UK’s May lobbies EU leaders in fight to save Brexit deal
By LORNE COOK and MIKE CORDER
Tuesday, December 11
BRUSSELS (AP) — Top European Union officials on Tuesday ruled out any renegotiation of the divorce agreement with Britain, as Prime Minister Theresa May fought to save her Brexit deal by lobbying leaders in Europe’s capitals.
May began her quest over breakfast with Dutch counterpart Mark Rutte, a day after she abandoned a vote in the U.K. Parliament to secure support for the agreement thrashed out with the EU over more than a year. She acknowledged that the deal would be rejected in London “by a significant margin.”
Rutte revealed nothing of their conversation, tweeting only that they had “a useful dialogue which saw us discuss the latest Brexit developments.”
But European Commission President Jean-Claude Juncker warned that the agreement— almost 600 pages long, highly technical and legally binding — cannot be re-opened for negotiation at a summit of EU leaders on Thursday. He did say, however, that elements of the deal could still be clarified.
“There is no room whatsoever for renegotiation,” Juncker told EU lawmakers in Strasbourg, France, as he briefed them on the summit.
Juncker, who is set to meet May on Tuesday evening, reiterated that “the deal we have achieved is the best deal possible. It is the only deal possible.”
But he added that “if used intelligently, (there) is room enough to give further clarification and further interpretations without opening the withdrawal agreement.”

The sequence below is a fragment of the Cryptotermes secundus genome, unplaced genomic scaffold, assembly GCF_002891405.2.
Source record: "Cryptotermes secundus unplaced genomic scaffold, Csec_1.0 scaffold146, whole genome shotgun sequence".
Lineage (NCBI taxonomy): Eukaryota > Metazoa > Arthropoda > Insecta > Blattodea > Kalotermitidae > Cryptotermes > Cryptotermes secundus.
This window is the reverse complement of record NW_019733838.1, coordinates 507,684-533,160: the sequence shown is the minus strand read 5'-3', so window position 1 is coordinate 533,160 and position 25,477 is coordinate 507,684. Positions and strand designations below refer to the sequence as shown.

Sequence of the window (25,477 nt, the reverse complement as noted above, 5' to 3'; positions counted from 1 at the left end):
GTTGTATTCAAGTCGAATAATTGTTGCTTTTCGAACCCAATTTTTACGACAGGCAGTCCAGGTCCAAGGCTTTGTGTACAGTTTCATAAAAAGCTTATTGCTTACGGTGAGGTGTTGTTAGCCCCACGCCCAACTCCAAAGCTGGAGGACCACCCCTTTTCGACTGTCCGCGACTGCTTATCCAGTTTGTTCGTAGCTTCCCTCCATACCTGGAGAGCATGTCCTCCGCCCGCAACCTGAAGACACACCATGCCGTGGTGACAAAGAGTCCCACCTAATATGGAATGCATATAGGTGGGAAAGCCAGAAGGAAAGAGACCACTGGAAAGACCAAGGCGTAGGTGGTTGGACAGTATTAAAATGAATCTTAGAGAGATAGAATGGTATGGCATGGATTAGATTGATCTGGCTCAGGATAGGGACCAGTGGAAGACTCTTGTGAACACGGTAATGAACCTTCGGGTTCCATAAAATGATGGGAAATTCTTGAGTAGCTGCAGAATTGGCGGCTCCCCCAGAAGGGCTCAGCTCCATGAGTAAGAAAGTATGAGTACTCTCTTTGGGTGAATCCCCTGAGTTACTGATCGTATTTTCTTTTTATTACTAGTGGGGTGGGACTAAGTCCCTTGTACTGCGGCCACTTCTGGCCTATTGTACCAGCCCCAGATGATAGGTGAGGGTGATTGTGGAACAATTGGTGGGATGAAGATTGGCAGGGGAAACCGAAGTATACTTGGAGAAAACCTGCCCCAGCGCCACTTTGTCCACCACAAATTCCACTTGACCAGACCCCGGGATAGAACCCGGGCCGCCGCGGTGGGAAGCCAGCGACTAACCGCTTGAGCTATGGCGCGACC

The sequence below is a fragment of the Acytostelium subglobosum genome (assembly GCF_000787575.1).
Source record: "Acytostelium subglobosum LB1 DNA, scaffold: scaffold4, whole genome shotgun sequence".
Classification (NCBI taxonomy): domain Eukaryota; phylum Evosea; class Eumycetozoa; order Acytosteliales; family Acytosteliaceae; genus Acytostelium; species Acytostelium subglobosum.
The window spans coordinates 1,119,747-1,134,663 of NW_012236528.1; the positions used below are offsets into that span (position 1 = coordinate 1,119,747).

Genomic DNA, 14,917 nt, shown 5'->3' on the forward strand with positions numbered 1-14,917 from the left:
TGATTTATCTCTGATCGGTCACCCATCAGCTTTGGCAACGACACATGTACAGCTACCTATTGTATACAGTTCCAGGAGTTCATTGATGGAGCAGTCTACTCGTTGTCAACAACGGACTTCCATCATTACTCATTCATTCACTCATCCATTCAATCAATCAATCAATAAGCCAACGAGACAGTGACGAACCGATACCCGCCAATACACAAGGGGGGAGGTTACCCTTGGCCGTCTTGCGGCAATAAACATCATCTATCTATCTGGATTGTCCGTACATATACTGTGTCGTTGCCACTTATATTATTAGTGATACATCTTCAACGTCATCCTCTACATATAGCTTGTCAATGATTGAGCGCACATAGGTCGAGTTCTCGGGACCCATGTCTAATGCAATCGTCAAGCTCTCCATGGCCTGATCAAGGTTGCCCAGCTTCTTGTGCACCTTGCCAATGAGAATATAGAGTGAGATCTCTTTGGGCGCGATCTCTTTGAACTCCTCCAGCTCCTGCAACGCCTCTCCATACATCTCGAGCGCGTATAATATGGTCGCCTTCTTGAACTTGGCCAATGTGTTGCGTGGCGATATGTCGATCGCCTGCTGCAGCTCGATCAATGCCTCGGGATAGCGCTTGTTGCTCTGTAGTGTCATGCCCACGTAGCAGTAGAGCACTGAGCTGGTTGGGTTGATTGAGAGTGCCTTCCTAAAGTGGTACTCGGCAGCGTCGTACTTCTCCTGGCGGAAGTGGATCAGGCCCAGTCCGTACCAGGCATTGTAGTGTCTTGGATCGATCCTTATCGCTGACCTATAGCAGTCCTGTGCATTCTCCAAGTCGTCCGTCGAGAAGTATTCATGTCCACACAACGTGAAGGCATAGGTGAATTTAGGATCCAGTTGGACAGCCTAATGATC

EU leaders have often supplemented agreements with political declarations that clarify their interpretation of elements of an accord or provide assurances about how parts of any deal might work.
In Brussels, Danish Foreign Minister Anders Samuelsen also said that EU countries might be willing to clarify parts of the deal.
“It is always a political option to clarify if that is needed, what is meant, what kind of underlining is needed,” Samuelsen told reporters.
The main sticking point since the Brexit talks began is how to keep goods flowing seamlessly between EU member Ireland and the U.K’s Northern Ireland after Britain leaves the bloc.
Concerned that no “hard border” should be created with customs posts and checks — structures that came under attack during Northern Ireland’s sectarian conflict — the EU and Ireland have demanded that a “backstop” guarantee be included. The measure, essentially an insurance policy, would keep Britain under EU customs rules until both sides agree on a better solution, and would only enter into force if no compromise is found by 2020 — though that deadline may be extended.
Opponents say the backstop is unacceptable, arguing the mechanism binds Britain to the EU because it cannot get out of the customs union unilaterally.
EU leaders have insisted that the backstop cannot be taken out of the deal, but May is sure to seek flexibility on this from her European partners.
“We have a common determination to do everything to be not in the situation one day to use that backstop, but we have to prepare,” Juncker said.
The European Parliament’s Brexit point man, Guy Verhofstadt, agreed that “it is out of the question to renegotiate the backstop.” He added that with the canceled vote in London “we have spiraled again into a new mess.”
But Martin Callanan, Britain’s Minister of State at the Department for Exiting the EU, insisted that “the U.K. cannot be trapped permanently in the backstop.”
“It is very important that these have to be additional legally binding reassurances,” he told reporters in Brussels, adding that what lies ahead is “a difficult and complex negotiation.”